Mark Noble: ‘I was never going to abandon the club when we were relegated’

Mr West Ham lifts the lid on playing in the Championship and Europe to now being a sporting director

How must it feel to leave behind your dream career as a professional footballer after eighteen years at your boyhood club? That was the unknown territory that Mark Noble was stepping into when he finally hung up his boots at the end of the 21/22 season. So, ten months on, does he have any regrets? Don’t count on it!

Noble is finally finding the time to enjoy the simple pleasures in life. The best thing about retirement? A few beers with friends on a Friday evening, of course. This opportunity to reconnect with friends, to unwind without the pressure of a Saturday afternoon fixture weighing on his mind has been bliss for Noble.

Missing his children’s birthdays and spending time away over Christmas had begun to take its toll, and the time he has been able to spend with his family since retirement has been hugely important to him.  Of course, his friends aren’t quite so sympathetic – ‘I’d miss Christmas for your wages’ – they’d often tell Noble.

So, with the dust settled and having had a chance to reflect on his retirement, Noble offered up his thoughts on his final season with the club. ‘We had an incredible run and we stayed up and it was great, and we got into Europe and then we got to Europe again and that constant travelling,’ Mark said.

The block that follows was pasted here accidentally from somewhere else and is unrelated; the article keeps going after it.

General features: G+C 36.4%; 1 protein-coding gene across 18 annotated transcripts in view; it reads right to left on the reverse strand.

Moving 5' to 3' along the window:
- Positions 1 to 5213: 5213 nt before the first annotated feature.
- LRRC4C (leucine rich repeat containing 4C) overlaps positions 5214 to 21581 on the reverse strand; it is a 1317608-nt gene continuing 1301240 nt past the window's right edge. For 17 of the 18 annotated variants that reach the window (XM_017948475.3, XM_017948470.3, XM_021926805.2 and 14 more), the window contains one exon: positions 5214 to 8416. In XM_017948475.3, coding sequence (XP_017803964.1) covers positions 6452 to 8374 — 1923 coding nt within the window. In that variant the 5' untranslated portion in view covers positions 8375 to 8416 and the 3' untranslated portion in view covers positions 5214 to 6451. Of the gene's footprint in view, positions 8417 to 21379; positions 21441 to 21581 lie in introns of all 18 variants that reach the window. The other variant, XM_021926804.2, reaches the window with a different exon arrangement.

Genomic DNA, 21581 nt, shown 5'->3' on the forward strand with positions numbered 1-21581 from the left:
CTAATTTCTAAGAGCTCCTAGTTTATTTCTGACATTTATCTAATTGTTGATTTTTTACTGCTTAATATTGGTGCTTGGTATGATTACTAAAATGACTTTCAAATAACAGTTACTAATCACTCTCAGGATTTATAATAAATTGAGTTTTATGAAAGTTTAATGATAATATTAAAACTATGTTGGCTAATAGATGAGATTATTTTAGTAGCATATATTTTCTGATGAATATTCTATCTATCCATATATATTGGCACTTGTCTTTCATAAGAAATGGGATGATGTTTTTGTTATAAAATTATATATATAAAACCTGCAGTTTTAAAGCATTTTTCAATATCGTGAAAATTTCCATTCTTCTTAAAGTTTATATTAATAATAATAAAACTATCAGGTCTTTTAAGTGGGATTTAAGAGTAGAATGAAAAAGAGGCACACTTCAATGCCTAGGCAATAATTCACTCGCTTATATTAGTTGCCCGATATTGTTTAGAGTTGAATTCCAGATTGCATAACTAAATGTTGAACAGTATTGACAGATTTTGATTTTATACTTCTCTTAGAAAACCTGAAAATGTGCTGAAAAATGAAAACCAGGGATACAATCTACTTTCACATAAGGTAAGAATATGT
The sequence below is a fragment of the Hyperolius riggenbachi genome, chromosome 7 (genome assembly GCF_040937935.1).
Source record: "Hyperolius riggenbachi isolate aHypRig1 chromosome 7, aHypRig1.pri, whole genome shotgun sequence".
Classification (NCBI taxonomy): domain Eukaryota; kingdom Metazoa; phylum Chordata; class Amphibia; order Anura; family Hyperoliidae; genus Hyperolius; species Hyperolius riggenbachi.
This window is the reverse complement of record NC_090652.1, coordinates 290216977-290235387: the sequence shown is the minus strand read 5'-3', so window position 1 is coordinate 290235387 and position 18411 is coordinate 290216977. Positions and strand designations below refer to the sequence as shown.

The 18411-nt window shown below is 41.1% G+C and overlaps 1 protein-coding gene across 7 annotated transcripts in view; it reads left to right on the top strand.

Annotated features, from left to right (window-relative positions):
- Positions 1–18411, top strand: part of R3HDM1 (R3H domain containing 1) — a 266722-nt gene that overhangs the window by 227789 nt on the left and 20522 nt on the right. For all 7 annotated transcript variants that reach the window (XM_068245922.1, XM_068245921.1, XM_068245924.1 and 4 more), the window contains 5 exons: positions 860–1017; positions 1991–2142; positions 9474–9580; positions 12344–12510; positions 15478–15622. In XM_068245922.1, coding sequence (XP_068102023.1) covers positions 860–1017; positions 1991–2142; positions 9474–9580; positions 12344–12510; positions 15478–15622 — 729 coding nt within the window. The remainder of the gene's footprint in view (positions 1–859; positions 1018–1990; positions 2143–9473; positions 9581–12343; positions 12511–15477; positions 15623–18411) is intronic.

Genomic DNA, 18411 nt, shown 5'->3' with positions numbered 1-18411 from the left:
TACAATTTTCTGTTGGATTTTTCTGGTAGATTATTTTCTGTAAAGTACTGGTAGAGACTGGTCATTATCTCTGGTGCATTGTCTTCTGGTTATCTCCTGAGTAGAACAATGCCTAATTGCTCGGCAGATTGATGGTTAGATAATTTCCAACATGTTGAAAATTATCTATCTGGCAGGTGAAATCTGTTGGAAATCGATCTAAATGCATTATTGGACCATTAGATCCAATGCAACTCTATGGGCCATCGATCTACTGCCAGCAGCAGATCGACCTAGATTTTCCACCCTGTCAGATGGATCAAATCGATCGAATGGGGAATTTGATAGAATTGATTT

‘But we had such a good group of players, such a good core of players and we’d come back from European games on a Thursday night, land at Stansted and we’d be in a hotel in Stratford, and we’d order a Deliveroo to the hotel and all sit around having a laugh. You know, have a couple of drinks, and then we’d end up going to win on the Sunday in the Premier League. So, it’s like was just a great season to end on.’

Unsurprisingly, it has just been announced that Noble will be honoured with the Outstanding Contribution to London Football award, a brilliant tribute to a dedicated player who has worked hard to maintain close connections with the local community. He is, perhaps, the most devoted captain that the club had seen for generations, but the captaincy also came with its burdens, which Noble has opened up about for the first time.

‘There was a moment when we came back out of a lockdown, and for that three or four months, I was on Zooms and all that sort of stuff for like hours a day. And at times, I was thinking like you know what, I’ve had enough of this, I can’t do this anymore.’

The constant pressure of media appearances on behalf of the club began to avert his focus away from games. Being the go-to figure for the entire squad also had its difficulties at times, especially during the tough periods where it was largely on his shoulders to keep up team morale.